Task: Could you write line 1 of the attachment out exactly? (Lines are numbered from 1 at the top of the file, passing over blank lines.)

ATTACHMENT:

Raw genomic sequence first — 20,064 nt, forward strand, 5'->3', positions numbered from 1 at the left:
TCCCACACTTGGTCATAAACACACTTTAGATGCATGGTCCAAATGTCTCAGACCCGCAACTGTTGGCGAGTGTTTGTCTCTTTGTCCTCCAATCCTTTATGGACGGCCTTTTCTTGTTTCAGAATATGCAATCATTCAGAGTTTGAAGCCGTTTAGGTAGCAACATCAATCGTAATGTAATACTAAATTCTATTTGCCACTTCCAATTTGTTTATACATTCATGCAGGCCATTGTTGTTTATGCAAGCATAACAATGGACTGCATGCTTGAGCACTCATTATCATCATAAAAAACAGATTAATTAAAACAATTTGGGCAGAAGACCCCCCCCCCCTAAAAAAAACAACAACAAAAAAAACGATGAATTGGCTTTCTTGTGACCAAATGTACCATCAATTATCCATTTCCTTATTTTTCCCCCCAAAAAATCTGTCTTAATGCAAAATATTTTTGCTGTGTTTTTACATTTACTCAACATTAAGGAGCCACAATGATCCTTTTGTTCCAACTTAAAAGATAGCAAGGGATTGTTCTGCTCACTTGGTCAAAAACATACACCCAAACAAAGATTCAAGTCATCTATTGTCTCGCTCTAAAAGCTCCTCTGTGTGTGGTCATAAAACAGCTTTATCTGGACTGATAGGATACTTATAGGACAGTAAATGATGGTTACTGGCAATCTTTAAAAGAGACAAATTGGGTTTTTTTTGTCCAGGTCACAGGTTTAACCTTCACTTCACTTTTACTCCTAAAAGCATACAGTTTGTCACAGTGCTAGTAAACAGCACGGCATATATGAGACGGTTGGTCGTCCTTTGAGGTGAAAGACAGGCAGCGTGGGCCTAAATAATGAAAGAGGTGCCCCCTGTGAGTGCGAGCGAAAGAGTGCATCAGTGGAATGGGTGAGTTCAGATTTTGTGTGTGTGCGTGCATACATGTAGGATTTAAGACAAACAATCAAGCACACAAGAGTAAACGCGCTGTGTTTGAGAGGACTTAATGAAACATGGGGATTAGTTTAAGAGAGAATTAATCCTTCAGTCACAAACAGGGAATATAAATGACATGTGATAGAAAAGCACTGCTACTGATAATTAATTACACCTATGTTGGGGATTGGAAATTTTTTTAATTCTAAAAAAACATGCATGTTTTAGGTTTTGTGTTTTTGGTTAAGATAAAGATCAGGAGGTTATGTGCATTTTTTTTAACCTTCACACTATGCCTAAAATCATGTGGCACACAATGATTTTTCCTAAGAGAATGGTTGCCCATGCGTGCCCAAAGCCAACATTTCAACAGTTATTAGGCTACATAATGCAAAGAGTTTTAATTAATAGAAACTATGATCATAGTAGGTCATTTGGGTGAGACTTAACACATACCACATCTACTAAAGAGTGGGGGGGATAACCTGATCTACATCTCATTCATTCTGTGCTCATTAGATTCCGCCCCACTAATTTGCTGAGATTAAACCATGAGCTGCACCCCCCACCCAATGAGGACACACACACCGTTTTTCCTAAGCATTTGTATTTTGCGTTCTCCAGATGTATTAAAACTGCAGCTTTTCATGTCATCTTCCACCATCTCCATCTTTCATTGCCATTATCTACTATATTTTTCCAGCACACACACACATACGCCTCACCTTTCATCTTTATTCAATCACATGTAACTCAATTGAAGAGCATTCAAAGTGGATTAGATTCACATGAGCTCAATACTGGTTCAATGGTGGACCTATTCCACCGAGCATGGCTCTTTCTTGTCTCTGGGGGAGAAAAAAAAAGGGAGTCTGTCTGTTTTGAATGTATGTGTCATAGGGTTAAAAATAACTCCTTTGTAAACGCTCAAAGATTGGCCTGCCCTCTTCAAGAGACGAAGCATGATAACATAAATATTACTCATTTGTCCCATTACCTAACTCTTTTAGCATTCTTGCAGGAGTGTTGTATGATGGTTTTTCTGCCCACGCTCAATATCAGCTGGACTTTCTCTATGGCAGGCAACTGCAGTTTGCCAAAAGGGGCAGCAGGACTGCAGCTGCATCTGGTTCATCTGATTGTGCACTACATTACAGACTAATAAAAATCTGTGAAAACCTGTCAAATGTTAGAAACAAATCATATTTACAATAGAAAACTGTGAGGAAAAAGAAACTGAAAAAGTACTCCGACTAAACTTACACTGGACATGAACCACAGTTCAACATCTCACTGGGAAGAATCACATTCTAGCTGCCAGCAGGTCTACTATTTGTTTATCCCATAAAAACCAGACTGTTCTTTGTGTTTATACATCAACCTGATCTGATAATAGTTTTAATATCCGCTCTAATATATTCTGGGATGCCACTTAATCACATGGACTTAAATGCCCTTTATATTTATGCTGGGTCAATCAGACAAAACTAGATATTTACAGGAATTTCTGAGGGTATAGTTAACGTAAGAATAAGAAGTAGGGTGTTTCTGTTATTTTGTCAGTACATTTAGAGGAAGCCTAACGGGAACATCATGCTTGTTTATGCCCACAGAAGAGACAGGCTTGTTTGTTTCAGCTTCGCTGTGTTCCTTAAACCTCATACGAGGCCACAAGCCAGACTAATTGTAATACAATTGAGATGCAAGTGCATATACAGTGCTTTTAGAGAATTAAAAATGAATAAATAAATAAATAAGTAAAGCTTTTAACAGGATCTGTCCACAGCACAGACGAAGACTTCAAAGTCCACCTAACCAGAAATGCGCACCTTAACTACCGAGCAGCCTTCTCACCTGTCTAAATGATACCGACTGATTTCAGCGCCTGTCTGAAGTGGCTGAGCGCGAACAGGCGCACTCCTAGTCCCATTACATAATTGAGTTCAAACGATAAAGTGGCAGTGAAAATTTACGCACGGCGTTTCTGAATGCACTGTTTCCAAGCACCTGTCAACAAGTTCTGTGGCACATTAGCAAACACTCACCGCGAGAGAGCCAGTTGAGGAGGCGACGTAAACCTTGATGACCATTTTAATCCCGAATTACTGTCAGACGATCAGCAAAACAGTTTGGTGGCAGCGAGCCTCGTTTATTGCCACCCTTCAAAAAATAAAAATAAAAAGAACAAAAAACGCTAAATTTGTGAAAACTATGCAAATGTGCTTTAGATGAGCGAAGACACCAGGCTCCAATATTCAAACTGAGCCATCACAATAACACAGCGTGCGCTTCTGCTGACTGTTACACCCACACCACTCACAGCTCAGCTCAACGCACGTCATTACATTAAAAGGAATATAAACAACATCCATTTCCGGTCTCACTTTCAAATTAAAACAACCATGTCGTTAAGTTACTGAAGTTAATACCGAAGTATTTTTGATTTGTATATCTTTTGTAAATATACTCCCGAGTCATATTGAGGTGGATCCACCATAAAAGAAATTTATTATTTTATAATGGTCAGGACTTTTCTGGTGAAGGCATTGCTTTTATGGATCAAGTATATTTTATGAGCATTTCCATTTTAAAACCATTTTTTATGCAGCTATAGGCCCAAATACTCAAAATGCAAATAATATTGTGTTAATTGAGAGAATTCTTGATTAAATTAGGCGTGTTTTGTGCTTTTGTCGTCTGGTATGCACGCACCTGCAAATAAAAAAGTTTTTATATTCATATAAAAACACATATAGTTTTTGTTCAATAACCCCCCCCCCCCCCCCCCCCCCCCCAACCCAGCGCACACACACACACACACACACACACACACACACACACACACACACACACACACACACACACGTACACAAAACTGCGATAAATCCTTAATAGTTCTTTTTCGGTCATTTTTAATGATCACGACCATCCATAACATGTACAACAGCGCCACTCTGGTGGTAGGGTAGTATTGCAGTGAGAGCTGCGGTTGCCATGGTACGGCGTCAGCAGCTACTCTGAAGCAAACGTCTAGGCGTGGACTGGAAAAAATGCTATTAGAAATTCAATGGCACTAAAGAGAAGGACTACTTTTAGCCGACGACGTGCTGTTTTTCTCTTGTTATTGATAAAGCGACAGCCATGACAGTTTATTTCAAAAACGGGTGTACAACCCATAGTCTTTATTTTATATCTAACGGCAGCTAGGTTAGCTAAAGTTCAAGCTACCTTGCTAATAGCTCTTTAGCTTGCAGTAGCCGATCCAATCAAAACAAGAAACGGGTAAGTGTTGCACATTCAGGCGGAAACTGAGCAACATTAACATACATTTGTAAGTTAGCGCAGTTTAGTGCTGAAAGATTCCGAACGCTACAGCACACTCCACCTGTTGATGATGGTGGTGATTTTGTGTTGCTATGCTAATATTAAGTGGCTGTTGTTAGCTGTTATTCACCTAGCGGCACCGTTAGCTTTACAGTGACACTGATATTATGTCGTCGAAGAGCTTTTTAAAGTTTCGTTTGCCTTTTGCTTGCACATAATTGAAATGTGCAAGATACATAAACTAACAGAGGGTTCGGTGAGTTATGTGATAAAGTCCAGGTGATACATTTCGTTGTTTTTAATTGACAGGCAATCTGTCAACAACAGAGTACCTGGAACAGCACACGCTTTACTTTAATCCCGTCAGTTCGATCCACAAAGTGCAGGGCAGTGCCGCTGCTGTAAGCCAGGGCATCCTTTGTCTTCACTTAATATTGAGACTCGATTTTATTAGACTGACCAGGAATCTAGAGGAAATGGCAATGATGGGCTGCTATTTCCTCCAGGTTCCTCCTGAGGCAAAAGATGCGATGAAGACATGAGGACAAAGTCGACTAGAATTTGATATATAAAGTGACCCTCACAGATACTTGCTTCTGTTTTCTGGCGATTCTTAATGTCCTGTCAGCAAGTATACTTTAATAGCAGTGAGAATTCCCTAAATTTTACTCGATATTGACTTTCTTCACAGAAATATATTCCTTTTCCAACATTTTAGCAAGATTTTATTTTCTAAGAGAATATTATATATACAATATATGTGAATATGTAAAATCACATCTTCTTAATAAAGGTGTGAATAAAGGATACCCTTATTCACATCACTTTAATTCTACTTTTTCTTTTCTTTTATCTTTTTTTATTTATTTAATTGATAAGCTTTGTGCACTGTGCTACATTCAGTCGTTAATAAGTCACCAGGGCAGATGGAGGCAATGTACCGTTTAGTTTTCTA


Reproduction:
Raw genomic sequence first — 20,064 nt, forward strand, 5'->3', positions numbered from 1 at the left: